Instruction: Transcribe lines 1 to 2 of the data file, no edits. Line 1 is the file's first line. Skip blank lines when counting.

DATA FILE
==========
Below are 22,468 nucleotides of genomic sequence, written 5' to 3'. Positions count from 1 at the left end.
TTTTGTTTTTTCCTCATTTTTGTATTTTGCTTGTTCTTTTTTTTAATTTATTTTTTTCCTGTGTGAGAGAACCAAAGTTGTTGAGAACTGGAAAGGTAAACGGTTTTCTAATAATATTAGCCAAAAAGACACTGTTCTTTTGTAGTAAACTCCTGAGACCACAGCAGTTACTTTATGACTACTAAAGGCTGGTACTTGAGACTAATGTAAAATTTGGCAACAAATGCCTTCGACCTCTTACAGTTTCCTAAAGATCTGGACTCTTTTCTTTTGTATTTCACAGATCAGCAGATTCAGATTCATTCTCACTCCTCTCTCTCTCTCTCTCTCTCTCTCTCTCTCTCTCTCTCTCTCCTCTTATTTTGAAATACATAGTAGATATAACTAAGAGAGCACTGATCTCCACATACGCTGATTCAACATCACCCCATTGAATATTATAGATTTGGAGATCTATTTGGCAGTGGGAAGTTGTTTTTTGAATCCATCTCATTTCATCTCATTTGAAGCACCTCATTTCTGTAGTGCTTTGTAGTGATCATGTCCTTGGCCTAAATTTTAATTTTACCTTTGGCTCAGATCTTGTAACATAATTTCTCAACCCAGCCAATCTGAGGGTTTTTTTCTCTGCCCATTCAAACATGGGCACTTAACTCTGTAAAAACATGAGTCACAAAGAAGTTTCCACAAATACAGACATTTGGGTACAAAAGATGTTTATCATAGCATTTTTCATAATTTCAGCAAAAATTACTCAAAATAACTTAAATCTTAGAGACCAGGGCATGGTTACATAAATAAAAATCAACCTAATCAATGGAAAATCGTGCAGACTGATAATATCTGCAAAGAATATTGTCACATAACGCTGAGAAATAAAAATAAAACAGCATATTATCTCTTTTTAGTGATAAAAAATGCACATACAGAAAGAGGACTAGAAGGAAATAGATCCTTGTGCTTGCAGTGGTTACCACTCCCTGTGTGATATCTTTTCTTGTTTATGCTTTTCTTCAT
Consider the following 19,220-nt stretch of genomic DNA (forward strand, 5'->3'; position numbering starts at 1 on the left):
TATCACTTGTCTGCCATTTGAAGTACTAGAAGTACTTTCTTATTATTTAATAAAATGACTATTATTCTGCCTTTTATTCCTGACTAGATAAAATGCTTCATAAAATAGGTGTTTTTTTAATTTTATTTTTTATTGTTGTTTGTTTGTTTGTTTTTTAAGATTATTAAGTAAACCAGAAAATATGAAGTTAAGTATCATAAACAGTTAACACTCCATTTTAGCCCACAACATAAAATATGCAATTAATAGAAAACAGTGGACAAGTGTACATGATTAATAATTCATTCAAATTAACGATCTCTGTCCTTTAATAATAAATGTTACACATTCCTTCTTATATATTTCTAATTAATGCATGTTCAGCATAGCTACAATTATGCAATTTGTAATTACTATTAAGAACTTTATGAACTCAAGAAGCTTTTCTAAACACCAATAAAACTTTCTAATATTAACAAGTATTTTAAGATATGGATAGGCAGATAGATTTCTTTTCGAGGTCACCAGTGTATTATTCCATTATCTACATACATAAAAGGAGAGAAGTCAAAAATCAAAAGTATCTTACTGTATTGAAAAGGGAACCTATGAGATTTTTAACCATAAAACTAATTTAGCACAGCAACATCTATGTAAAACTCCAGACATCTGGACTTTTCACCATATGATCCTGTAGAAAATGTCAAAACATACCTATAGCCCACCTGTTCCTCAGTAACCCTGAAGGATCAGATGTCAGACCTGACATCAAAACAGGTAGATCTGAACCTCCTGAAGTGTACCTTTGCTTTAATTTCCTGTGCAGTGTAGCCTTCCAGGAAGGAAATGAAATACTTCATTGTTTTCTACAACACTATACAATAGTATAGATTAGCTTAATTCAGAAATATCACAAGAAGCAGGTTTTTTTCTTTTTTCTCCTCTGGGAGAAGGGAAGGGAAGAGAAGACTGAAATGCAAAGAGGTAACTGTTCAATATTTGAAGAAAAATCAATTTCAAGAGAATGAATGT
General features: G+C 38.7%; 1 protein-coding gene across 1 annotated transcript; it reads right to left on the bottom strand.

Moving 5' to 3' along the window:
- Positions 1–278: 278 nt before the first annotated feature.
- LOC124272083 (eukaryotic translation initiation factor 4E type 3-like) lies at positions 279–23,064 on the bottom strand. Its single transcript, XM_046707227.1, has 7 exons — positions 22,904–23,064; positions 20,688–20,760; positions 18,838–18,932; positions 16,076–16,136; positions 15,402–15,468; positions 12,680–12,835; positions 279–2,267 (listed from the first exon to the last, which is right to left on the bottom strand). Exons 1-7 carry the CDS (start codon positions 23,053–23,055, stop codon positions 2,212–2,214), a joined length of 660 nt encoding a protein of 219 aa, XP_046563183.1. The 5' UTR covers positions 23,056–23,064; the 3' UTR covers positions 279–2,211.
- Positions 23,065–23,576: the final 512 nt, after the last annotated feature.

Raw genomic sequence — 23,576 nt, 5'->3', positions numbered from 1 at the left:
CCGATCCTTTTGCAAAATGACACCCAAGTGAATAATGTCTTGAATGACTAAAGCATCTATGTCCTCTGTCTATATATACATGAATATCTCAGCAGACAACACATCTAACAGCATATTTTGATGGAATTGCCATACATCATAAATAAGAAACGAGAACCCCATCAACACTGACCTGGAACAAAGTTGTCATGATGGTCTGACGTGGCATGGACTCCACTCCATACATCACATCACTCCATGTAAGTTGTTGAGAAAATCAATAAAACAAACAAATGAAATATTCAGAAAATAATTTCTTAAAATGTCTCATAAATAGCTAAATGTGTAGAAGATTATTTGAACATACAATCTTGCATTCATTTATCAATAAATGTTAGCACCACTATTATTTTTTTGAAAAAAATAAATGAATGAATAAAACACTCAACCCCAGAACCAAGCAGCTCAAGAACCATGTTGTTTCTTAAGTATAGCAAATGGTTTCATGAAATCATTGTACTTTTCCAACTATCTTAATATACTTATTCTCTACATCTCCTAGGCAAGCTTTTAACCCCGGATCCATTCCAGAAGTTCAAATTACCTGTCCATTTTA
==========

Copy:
Below are 22,468 nucleotides of genomic sequence, written 5' to 3'. Positions count from 1 at the left end.
TTTTGTTTTTTCCTCATTTTTGTATTTTGCTTGTTCTTTTTTTTAATTTATTTTTTTCCTGTGTGAGAGAACCAAAGTTGTTGAGAACTGGAAAGGTAAACGGTTTTCTAATAATATTAGCCAAAAAGACACTGTTCTTTTGTAGTAAACTCCTGAGACCACAGCAGTTACTTTATGACTACTAAAGGCTGGTACTTGAGACTAATGTAAAATTTGGCAACAAATGCCTTCGACCTCTTACAGTTTCCTAAAGATCTGGACTCTTTTCTTTTGTATTTCACAGATCAGCAGATTCAGATTCATTCTCACTCCTCTCTCTCTCTCTCTCTCTCTCTCTCTCTCTCTCTCTCTCTCCTCTTATTTTGAAATACATAGTAGATATAACTAAGAGAGCACTGATCTCCACATACGCTGATTCAACATCACCCCATTGAATATTATAGATTTGGAGATCTATTTGGCAGTGGGAAGTTGTTTTTTGAATCCATCTCATTTCATCTCATTTGAAGCACCTCATTTCTGTAGTGCTTTGTAGTGATCATGTCCTTGGCCTAAATTTTAATTTTACCTTTGGCTCAGATCTTGTAACATAATTTCTCAACCCAGCCAATCTGAGGGTTTTTTTCTCTGCCCATTCAAACATGGGCACTTAACTCTGTAAAAACATGAGTCACAAAGAAGTTTCCACAAATACAGACATTTGGGTACAAAAGATGTTTATCATAGCATTTTTCATAATTTCAGCAAAAATTACTCAAAATAACTTAAATCTTAGAGACCAGGGCATGGTTACATAAATAAAAATCAACCTAATCAATGGAAAATCGTGCAGACTGATAATATCTGCAAAGAATATTGTCACATAACGCTGAGAAATAAAAATAAAACAGCATATTATCTCTTTTTAGTGATAAAAAATGCACATACAGAAAGAGGACTAGAAGGAAATAGATCCTTGTGCTTGCAGTGGTTACCACTCCCTGTGTGATATCTTTTCTTGTTTATGCTTTTCTTCAT